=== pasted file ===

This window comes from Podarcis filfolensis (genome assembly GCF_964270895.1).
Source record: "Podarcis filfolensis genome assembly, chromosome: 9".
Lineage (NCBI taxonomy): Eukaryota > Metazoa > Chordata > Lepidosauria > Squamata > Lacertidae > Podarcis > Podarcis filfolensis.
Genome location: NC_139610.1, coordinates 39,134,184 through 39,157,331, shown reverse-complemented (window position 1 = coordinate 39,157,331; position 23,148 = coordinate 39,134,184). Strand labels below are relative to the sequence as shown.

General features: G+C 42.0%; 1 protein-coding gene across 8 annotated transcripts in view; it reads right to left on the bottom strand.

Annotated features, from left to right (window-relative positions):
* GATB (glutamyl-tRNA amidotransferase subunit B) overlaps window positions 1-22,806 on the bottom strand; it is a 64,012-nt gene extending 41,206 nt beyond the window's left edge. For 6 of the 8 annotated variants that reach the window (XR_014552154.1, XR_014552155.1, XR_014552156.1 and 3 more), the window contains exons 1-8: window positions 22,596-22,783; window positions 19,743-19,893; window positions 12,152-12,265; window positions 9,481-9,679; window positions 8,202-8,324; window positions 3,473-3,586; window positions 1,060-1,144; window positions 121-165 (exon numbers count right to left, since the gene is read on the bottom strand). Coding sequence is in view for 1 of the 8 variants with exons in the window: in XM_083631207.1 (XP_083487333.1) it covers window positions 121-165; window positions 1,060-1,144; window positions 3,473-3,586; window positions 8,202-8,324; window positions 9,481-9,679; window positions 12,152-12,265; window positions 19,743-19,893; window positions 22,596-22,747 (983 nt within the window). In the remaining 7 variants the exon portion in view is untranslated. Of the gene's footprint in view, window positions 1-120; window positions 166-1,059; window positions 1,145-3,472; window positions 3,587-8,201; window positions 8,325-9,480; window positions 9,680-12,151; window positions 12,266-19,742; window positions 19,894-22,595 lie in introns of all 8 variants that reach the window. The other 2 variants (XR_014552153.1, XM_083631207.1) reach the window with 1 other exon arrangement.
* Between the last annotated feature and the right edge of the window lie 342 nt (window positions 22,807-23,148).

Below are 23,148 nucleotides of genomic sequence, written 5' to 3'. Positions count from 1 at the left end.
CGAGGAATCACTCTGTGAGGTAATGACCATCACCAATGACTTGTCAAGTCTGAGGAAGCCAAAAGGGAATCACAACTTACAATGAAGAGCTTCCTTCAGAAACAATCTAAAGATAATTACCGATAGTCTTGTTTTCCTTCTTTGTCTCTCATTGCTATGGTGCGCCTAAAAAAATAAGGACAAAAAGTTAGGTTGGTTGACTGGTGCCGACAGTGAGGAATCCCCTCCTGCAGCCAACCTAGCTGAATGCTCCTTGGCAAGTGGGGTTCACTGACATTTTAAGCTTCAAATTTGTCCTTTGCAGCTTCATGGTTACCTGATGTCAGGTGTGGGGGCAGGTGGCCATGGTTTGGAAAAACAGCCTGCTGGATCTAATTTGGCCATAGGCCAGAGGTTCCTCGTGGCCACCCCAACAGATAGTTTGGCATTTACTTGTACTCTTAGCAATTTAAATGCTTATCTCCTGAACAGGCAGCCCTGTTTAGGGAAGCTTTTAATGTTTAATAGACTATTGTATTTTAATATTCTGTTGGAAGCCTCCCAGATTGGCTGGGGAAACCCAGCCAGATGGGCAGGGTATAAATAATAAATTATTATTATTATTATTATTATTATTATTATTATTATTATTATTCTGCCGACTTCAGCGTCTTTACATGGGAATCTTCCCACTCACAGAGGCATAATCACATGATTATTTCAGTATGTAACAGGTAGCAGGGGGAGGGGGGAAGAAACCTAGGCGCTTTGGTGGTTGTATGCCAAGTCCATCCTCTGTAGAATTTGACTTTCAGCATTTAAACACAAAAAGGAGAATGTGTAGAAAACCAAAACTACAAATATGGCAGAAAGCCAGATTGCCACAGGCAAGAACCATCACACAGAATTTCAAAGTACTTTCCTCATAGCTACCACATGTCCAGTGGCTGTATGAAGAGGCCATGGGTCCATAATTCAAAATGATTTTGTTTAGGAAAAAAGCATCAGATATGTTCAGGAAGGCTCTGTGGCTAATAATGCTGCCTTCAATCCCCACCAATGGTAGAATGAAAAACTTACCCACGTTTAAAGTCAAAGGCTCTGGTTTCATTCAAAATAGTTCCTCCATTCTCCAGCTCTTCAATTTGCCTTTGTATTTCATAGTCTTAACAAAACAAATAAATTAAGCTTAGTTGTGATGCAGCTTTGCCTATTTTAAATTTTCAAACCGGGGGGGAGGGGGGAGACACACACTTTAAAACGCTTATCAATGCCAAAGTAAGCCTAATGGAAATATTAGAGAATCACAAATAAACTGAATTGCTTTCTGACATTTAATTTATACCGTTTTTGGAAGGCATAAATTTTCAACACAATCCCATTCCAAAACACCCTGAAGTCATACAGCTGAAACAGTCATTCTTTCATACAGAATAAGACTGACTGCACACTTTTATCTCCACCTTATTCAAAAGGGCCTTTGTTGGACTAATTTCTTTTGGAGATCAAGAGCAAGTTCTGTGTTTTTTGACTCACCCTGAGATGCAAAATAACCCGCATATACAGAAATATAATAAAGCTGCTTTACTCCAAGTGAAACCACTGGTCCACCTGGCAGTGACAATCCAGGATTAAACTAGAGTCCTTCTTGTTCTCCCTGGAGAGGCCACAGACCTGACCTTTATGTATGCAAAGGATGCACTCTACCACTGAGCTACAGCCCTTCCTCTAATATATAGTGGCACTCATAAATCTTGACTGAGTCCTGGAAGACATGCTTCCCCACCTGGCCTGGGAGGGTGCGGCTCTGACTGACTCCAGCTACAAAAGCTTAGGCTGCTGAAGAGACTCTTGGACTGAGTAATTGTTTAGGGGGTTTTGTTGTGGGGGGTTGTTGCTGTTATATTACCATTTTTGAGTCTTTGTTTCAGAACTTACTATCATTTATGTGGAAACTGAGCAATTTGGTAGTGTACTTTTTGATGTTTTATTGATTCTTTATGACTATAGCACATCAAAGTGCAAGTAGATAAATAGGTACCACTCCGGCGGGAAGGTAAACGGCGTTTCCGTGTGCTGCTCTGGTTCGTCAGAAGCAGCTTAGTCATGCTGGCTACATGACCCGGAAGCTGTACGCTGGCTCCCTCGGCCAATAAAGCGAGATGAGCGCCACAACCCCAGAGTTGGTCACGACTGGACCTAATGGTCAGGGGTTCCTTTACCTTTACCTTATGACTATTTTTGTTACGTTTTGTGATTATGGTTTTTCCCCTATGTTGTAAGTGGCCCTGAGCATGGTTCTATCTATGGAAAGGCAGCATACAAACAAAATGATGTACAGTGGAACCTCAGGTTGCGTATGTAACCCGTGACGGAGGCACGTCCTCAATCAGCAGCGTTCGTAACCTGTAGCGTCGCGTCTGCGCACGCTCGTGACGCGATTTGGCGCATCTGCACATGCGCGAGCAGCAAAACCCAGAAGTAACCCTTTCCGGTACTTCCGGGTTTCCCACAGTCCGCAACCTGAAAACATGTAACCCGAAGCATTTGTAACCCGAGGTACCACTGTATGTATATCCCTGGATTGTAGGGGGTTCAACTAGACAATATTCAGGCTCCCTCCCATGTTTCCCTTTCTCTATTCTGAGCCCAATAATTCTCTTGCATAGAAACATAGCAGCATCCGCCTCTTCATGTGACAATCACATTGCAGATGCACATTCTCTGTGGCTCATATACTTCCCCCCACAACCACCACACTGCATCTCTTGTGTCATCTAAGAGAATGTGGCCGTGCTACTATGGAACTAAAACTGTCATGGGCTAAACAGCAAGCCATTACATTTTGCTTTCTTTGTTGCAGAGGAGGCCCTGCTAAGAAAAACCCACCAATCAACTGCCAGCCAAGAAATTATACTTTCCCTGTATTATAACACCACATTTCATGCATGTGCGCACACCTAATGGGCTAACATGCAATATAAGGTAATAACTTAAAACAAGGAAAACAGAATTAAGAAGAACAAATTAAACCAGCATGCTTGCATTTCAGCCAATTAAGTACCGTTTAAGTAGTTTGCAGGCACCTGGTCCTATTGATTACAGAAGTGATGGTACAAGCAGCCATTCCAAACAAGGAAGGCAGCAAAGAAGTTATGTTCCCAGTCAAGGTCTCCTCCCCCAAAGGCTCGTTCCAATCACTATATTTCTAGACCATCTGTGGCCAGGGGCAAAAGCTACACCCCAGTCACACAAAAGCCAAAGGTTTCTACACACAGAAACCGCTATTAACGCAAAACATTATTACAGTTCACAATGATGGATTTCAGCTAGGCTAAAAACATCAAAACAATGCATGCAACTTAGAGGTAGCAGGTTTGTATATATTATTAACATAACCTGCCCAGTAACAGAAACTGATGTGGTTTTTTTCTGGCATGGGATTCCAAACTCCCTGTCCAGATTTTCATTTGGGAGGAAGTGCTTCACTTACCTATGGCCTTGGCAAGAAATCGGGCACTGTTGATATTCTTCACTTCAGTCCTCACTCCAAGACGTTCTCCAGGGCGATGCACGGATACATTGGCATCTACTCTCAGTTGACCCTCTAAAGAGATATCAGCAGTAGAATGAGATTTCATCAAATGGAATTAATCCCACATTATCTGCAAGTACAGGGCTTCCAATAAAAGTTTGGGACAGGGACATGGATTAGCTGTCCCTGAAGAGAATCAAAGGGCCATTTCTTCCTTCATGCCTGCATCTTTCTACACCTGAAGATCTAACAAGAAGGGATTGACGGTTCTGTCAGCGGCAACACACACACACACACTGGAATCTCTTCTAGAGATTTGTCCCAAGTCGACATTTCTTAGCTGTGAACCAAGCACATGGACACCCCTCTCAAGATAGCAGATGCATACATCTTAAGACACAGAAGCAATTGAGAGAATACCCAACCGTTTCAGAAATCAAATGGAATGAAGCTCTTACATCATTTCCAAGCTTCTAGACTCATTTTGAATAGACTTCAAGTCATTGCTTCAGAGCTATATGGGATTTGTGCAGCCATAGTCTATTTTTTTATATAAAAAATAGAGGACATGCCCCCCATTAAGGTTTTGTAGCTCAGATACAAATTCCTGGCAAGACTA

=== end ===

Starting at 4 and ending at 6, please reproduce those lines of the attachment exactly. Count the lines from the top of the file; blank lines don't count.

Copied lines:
Genome location: NC_139610.1, coordinates 39,134,184 through 39,157,331, shown reverse-complemented (window position 1 = coordinate 39,157,331; position 23,148 = coordinate 39,134,184). Strand labels below are relative to the sequence as shown.

General features: G+C 42.0%; 1 protein-coding gene across 8 annotated transcripts in view; it reads right to left on the bottom strand.

Annotated features, from left to right (window-relative positions):